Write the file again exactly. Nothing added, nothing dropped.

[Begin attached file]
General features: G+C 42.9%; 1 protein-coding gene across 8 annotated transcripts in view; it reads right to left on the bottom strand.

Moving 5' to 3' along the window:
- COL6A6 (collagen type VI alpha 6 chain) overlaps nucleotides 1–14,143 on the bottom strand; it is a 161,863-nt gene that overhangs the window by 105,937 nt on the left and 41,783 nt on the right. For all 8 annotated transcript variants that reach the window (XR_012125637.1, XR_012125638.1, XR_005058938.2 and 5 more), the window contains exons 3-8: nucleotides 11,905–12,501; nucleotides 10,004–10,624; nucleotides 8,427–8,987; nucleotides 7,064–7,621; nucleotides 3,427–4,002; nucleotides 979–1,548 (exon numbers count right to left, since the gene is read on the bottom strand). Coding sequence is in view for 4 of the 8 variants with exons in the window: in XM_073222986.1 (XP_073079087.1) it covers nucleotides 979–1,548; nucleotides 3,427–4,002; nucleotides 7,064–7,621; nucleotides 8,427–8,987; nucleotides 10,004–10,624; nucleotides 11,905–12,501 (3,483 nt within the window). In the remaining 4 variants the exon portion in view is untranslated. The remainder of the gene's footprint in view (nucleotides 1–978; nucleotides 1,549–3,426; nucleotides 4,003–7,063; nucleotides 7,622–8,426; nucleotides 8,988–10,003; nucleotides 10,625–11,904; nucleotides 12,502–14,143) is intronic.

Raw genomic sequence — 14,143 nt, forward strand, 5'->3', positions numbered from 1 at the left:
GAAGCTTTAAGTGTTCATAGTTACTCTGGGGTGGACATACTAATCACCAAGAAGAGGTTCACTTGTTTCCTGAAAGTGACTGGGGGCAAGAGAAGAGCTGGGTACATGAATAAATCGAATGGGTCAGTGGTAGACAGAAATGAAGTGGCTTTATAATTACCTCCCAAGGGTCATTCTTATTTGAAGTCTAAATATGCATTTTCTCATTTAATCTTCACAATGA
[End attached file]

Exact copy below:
General features: G+C 42.9%; 1 protein-coding gene across 8 annotated transcripts in view; it reads right to left on the bottom strand.

Moving 5' to 3' along the window:
- COL6A6 (collagen type VI alpha 6 chain) overlaps nucleotides 1–14,143 on the bottom strand; it is a 161,863-nt gene that overhangs the window by 105,937 nt on the left and 41,783 nt on the right. For all 8 annotated transcript variants that reach the window (XR_012125637.1, XR_012125638.1, XR_005058938.2 and 5 more), the window contains exons 3-8: nucleotides 11,905–12,501; nucleotides 10,004–10,624; nucleotides 8,427–8,987; nucleotides 7,064–7,621; nucleotides 3,427–4,002; nucleotides 979–1,548 (exon numbers count right to left, since the gene is read on the bottom strand). Coding sequence is in view for 4 of the 8 variants with exons in the window: in XM_073222986.1 (XP_073079087.1) it covers nucleotides 979–1,548; nucleotides 3,427–4,002; nucleotides 7,064–7,621; nucleotides 8,427–8,987; nucleotides 10,004–10,624; nucleotides 11,905–12,501 (3,483 nt within the window). In the remaining 4 variants the exon portion in view is untranslated. The remainder of the gene's footprint in view (nucleotides 1–978; nucleotides 1,549–3,426; nucleotides 4,003–7,063; nucleotides 7,622–8,426; nucleotides 8,988–10,003; nucleotides 10,625–11,904; nucleotides 12,502–14,143) is intronic.

Raw genomic sequence — 14,143 nt, forward strand, 5'->3', positions numbered from 1 at the left:
GAAGCTTTAAGTGTTCATAGTTACTCTGGGGTGGACATACTAATCACCAAGAAGAGGTTCACTTGTTTCCTGAAAGTGACTGGGGGCAAGAGAAGAGCTGGGTACATGAATAAATCGAATGGGTCAGTGGTAGACAGAAATGAAGTGGCTTTATAATTACCTCCCAAGGGTCATTCTTATTTGAAGTCTAAATATGCATTTTCTCATTTAATCTTCACAATGA